Lawmakers Demand Change In How Military Handles Sex Assault Cases
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BALTIMORE (WJZ) — Taking a tough stand against sexual assaults in the military. Lawmakers are demanding that decisions about assault cases be taken out of the chain of command–this after a Pentagon survey uncovered that tens of thousands of military members were victims of unwanted sexual contact but didn’t report it.
Meghan McCorkell has more on the new push.
Lawmakers say military prosecutors–not commanders–should be making the decision about whether sexual assault cases should move forward.
A graduate of the Naval Academy and Iraq war veteran, Lieutenant Ariana Klay left the Marines after she was she was gang raped by fellow officers.
“When I reported the assault, my command responded with retaliation,” Klay said.
The incident allegedly happened in 2009 at the Marine Barracks in Washington, D.C., where Klay says the commander fostered a hostile environment.
“He decided in writing that calling officers sluts and whores was not harassment and that any harassment was deserved because of what I wore or that I complained about it,” she said.
“She never should have had to learn the lessons she did and the military still hasn’t learned it,” said her husband Ben.
Now, Klay and her husband are working alongside Senator Kirsten Gillibrand to push an amendment that would take decisions about prosecuting assault cases out of the chain of command.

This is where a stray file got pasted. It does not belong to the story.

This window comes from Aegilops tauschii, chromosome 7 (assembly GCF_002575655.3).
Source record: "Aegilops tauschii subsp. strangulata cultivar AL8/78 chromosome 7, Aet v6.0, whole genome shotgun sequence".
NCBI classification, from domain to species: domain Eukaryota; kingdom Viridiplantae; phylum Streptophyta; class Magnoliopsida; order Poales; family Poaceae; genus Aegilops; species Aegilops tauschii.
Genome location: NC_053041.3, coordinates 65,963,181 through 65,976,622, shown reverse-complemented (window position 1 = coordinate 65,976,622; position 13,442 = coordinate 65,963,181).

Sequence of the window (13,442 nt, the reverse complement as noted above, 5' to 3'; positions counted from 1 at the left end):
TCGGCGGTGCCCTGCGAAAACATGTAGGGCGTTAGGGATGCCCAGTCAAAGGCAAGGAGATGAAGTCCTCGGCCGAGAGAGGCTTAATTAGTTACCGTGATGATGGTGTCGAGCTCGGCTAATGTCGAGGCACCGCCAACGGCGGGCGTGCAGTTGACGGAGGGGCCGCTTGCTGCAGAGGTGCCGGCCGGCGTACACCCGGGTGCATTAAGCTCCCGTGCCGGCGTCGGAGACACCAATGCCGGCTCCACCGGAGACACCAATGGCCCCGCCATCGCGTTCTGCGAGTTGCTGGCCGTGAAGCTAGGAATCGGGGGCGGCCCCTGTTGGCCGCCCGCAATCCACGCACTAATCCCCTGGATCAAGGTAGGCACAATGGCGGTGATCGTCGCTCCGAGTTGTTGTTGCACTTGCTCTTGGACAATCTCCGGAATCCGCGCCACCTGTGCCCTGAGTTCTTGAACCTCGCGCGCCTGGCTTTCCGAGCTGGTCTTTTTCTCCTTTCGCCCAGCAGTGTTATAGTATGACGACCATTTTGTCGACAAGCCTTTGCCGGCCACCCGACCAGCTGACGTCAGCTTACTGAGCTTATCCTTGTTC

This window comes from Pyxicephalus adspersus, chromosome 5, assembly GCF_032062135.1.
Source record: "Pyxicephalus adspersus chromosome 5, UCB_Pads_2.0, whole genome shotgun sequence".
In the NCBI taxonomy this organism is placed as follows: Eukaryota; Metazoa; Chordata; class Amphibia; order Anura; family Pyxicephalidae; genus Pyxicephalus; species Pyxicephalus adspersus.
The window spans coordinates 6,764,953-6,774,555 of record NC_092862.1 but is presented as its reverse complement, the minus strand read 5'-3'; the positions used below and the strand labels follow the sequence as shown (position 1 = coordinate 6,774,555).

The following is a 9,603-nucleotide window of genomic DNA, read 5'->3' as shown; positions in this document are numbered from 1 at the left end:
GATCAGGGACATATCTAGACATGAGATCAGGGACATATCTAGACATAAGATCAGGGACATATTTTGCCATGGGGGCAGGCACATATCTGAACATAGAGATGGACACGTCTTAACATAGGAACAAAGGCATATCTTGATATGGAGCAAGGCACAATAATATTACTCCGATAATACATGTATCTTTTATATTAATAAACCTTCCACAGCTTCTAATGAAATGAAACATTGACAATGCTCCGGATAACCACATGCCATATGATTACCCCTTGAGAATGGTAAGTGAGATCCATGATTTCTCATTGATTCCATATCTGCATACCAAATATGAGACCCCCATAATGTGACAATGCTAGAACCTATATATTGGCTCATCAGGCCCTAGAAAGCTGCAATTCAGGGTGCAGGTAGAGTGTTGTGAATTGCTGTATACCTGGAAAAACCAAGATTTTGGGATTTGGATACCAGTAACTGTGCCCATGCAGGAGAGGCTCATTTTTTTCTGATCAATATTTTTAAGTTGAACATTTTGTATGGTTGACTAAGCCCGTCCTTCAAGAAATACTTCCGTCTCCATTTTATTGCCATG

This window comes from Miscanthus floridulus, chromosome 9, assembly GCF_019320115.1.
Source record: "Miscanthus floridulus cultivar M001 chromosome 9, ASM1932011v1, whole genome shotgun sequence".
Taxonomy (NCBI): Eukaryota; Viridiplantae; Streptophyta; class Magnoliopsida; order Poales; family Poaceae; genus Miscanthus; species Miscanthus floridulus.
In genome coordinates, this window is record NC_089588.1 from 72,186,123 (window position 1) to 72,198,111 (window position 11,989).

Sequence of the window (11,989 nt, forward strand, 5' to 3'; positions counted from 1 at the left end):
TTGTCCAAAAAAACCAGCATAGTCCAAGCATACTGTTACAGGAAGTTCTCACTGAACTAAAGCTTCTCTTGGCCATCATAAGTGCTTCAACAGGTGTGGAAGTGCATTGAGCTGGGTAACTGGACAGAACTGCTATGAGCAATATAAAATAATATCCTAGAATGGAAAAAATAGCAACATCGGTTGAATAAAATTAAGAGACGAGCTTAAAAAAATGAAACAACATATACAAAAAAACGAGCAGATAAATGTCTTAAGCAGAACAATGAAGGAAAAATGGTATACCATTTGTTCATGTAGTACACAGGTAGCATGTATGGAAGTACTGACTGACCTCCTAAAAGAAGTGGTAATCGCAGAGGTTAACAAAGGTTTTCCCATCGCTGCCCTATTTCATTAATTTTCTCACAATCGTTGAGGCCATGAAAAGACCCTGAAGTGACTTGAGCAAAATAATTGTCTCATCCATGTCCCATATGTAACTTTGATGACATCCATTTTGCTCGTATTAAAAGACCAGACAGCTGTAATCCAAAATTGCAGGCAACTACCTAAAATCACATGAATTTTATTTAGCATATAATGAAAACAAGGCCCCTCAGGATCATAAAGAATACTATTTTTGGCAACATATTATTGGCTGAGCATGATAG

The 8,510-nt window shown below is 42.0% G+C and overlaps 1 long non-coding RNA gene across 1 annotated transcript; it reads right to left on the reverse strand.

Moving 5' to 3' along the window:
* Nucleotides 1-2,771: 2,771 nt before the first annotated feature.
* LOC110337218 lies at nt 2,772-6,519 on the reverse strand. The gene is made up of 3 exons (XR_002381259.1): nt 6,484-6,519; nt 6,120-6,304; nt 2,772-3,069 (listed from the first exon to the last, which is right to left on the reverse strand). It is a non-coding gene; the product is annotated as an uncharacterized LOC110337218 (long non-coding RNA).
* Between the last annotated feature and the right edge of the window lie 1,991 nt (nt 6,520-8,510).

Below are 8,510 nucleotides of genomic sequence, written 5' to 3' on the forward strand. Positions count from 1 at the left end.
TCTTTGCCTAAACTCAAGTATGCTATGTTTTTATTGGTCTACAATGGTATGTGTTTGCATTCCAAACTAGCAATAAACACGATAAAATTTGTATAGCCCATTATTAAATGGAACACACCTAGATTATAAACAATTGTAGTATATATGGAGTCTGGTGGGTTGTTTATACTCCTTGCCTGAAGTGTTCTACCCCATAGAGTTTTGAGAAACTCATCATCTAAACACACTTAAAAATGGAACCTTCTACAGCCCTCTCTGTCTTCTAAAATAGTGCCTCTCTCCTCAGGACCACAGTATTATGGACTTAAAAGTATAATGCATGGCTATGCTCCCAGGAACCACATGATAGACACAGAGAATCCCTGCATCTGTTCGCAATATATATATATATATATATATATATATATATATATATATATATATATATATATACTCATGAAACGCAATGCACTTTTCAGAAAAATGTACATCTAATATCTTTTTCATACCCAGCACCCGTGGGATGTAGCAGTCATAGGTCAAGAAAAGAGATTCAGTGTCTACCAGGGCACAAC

“Sexual assault in the military is not new. It has been allowed to fester in the shadows for far too long,” Senator Gillibrand said.
Department of Defense officials say they have a zero tolerance policy for sexual assaults.
Naval Academy officials have revamped sexual assault prevention and response programs on campus but Klay says it’s not enough.
“It is impossible to expect justice in a legal system run primarily by commanders with no legitimate legal training,” she said.
Until that changes, she says she fears victims will fear coming forward.
Senator Gillibrand is trying to gain support for her amendment in the Defense Authorization bill.
Two Naval Academy football players are currently facing court-martial, accused of assaulting another midshipman.
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